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Vol. 17 No. 3 - July 2011

Biological Recultivation Of "industrial Deserts" Or "lunar Scapes"

By: M.N.V. Prasad*

"Industrial deserts" or "Lunar scapes" are large territories over-loaded with technogenic waste.  Soil washing and cleaning in such situation is cost prohibitive. Therefore, one of the emerging approaches is "biological recultivation". It has been satisfactorily implemented in USA and Russia by seeding of perennial grasses, tree and bushy species. 

The environmental problems associated with mining and industrialization are the cause for concern in India. Recently, the environment minister of India announced that the MOEF has planned to add five million hectares of forest cover and improve its quality in another five million hectares in the next ten years. All this is possible when we have robust lab-cum-field research program in biological recultivation.

Despite the wide ranging constraints at hazardous waste dump sites and substrates, there have been some important success stories in the direct restoration yielding significant biodiversity benefits. The principal restoration options, on a site-specific basis, are the ameliorative approach (improving the physical and chemical nature of the site) and the adaptive approach which seeks to achieve the ecological restoration goal of establishing ecosystem structure and function and thus biodiversity. Ecological restoration without ameliorative and adaptive approaches usually depend on:

  1. careful selection of suitable substrates for plant growth

  2. species with good  adaptability  and  suitability for ground stabilization

  3. the value of the species as wildlife habitat (and as forage for domestic animals),

  4. aesthetic value.

Indigenous species available as propagules do not always satisfy the above criteria, in which case native, but not locally indigenous, species can be sown as a supplement, usually in a way that provides a rapid solution to short-term problems such as erosion, but one which enables colonization by local volunteer species and thus facilitates succession to eventually restore the native ecosystem and biodiversity 

The use of metal tolerant plants, in particular of the temperate grasses Agrostis capillaris and Festuca rubra, is a proven reclamation technology of 20 years for a variety of mine tailings and metal contaminated soils

More recently, a technology has been promoted whereby the tolerance to metals of some plants is used in a different way. Some species are described as "hyper accumulators" in recognition of their ability to accumulate elements that are usually present in trace concentrations in plants. For highly toxic metal mine wastes, it has been suggested that such species could be manipulated to clean-up or 'bioremediate' soils and at the same time  stabilize and reclaim land for other purposes. Long term trials are also underway in the U.S.A. and Chile.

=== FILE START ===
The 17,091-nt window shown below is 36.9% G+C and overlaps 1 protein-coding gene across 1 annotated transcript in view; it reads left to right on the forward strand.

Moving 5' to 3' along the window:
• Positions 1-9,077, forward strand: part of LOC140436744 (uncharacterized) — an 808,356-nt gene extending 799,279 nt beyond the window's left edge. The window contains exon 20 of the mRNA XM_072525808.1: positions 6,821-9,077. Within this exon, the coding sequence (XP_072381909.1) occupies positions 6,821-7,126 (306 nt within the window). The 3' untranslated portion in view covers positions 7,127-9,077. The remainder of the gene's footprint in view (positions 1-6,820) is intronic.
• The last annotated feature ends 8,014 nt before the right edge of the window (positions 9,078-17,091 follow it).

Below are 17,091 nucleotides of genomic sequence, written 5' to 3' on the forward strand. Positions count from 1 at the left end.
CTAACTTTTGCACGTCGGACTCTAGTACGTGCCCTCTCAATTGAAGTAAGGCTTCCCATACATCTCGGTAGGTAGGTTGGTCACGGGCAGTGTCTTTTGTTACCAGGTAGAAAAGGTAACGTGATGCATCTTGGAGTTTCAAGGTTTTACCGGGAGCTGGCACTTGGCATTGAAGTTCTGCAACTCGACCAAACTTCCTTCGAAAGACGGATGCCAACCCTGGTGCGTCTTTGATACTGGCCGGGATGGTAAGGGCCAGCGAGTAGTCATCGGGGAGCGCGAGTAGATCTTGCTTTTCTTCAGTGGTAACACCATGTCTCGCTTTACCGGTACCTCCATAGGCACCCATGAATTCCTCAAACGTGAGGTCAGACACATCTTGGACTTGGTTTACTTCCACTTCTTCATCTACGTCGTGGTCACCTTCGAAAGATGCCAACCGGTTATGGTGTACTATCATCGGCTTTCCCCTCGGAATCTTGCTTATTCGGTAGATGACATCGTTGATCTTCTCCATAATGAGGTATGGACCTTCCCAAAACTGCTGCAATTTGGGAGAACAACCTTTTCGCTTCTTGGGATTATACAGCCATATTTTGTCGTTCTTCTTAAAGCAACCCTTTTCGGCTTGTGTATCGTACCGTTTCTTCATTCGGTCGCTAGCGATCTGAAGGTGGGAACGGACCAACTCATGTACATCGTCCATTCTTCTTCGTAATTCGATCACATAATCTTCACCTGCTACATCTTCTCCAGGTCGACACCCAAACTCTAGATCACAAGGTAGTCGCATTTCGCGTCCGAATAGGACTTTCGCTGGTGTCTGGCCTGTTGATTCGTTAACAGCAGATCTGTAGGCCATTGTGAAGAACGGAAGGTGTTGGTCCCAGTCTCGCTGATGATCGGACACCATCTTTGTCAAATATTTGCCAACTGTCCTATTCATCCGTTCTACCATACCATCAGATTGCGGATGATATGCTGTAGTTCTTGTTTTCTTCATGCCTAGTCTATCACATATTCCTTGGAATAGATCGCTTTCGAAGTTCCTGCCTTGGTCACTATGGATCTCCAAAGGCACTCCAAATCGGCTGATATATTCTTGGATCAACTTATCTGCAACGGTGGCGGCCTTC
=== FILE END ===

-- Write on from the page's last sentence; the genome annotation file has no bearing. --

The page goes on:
Revegetation is the basis for most contaminated land reclamation programs. The revegetated contaminated area must meet two basic objectives; (i) forage and habitat for livestock and wildlife suitable for the approved post mining land use must be provided, and (ii) erosion from the mined lands must be controlled to the same extent that erosion is controlled on undisturbed native lands. Vegetation grown on the mined area is the forage for animals, a basic part of the habitat for animals, and the principal means of controlling erosion from mined lands.

There is not a single "best" method in all circumstances for any of the reclamation operations. The procedures and techniques described in this article  have  proved successful in at least one and possibly more situations.

1. Revegetating contaminated site 

      The objective of a revegetation program is to establish desirable vegetation. The procedures described for establishing vegetation include the aspects such as, seed-bed preparation, farming practices, seed handling, planting, mulching, shrub establishment and reforestation. Revegetation  involves the following points/exercises.

a)      Preparing a revegetation package

b)      Cultivation practices

c)      Drill seeding practices

d)     Hydro seeding practices

e)      Mulching practices

f)       Seed handling

g)      Planting methods for permanent reclamation

h)      Broadcast seeding

i)        Transplanting live plants and planting plant parts.

j)        Seeding shrub seed

2. Seed technology

Seed quality is vitally important. The quality of the seed many a time determines the        success or failure of a revegetation effort.  This includes the following points/aspects.

a)      Seed procurement

b)      Preparing a seed bed and seedlings  

c)      Procuring seeds/propagules of seasonal  grasses 

d)     Sowing the seeds of good shrubs, under trees and trees

3. Surface Stabilization